A: Seventeen in a row at home, that can’t be all this year can it be? It can’t be if we’re not that good.
Curry wasn't quite as demonstrative as his power forward, but he took the opportunity to enjoy himself, too, according to ESPN.com's Ethan Sherwood Strauss:
After the game, Curry was less sarcastic but equally pointed: "We showed we are pretty good, especially against them."
Well, there's no disputing that.
The Warriors averaged 115 points per game against the Rockets this year, shooting just under 50 percent from the floor as a team and a crisp 38.2 percent from 3-point land en route to their four-game sweep. Against the league at large, Houston's allowing just 99.5 points-per-100, marking them as the NBA's fourth-stingiest defense; against the Warriors this season, they gave up 109.6-per-100, which would slot them in just north of the circling-the-drain Minnesota Timberwolves, owners of the league's most permissive D.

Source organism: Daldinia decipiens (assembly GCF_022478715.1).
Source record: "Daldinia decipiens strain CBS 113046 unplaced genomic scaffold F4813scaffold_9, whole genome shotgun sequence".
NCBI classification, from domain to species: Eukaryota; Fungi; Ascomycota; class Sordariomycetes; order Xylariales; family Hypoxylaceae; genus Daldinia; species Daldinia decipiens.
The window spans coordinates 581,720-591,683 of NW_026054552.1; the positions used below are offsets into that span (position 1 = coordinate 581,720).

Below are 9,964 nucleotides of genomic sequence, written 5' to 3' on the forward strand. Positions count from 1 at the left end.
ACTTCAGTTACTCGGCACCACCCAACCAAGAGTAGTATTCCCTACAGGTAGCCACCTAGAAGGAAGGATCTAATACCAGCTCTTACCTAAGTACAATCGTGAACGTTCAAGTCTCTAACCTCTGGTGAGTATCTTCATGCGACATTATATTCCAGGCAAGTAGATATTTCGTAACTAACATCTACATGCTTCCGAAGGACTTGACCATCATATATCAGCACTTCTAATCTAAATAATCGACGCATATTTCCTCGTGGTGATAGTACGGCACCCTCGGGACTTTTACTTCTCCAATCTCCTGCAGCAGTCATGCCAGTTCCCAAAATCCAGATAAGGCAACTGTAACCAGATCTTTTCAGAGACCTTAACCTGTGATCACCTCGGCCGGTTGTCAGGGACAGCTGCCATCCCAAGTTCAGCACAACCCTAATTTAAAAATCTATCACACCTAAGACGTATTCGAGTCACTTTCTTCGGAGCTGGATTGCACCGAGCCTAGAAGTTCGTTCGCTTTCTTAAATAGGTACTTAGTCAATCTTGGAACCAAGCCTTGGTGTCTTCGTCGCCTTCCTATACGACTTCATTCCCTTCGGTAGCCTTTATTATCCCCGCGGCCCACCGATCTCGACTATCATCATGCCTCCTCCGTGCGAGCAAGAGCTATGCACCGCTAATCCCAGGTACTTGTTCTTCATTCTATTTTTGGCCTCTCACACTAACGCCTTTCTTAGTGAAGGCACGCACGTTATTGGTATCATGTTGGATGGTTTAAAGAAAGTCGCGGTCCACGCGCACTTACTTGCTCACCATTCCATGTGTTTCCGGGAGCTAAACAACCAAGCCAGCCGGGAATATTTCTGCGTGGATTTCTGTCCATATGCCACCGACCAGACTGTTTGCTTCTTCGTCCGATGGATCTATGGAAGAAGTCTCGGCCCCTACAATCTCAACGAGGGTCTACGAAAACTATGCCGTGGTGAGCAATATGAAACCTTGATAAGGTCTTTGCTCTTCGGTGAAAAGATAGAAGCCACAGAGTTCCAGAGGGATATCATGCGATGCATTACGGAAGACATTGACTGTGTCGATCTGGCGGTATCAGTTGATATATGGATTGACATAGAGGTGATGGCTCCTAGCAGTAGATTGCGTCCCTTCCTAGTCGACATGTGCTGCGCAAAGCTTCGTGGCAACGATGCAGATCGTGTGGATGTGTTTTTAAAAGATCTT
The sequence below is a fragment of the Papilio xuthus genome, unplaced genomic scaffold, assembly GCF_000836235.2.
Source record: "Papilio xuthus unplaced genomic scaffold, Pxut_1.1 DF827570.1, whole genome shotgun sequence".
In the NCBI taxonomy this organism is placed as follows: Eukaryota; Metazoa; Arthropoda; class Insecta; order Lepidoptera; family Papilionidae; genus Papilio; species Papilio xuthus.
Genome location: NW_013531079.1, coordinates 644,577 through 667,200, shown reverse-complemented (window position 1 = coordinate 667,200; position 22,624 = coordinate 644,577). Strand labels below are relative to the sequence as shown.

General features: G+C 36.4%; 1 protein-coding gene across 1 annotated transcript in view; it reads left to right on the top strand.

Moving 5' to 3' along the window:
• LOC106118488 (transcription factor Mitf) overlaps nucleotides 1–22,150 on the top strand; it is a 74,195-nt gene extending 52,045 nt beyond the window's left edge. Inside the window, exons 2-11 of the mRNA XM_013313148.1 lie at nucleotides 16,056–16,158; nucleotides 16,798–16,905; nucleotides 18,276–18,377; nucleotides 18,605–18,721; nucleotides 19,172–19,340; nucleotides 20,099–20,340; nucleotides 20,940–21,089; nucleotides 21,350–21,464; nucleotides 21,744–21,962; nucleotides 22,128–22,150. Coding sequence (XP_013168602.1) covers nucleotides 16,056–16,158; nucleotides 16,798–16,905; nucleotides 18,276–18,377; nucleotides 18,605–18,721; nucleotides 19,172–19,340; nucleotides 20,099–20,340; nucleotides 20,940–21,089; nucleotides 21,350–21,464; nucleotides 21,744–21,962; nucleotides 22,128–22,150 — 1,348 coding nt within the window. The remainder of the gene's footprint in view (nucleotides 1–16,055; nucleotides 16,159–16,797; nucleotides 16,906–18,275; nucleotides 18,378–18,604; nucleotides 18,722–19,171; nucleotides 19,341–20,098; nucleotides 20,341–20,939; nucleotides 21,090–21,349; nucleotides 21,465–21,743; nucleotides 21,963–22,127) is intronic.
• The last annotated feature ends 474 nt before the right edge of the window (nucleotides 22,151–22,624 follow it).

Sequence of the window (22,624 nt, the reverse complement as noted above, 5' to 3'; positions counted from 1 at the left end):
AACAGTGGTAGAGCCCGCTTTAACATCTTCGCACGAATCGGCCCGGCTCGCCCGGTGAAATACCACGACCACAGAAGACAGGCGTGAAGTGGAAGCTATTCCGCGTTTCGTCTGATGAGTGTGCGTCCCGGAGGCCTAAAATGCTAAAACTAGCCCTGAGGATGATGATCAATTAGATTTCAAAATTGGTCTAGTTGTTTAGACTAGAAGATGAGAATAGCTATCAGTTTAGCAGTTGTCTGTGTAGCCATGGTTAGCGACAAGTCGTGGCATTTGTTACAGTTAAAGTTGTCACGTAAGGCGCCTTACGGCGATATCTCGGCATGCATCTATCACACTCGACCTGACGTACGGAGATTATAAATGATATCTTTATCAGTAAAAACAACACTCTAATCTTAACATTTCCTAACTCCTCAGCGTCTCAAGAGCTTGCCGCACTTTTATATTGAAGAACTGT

No matter how you slice it, Golden State whipped the Rockets from pillar to post during the regular season, outscoring the Rockets by a whopping 13.8 points per 100 possessions, a simply monstrous number. Then again, it's not like the Warriors have singled out Houston specifically for this sort of beatdown. (Well, maybe they did on Wednesday night.) They're actually doing this to pretty much everybody.
Through 40 games, Golden State — owners of the NBA's third-best offense (110.2 points-per-100 scored) and top-of-the-pops defense (97 points-per-100 allowed) — has outscored its opposition by 13.2 points per 100 possessions. The No. 2 team in that "efficiency differential" stat, the Dallas Mavericks, is +7.8-per-100. NBA.com's stat tool has these sorts of advanced stats stretching back to the 1996-97 season; in that time, only four teams have finished a full season above +10-per-100 — the 2012-13 Oklahoma City Thunder (+11), the 2008-09 Cleveland Cavaliers: (+10.3), the 2007-08 Boston Celtics (+11.5) and the 1996-97 Chicago Bulls (+12). The Warriors, right now, are topping all of those teams. This, it is fair to say, is bonkers.
The statistical indicators that the Warriors might actually be an all-time great don't stop there, though. From SB Nation's Jesus Gomez: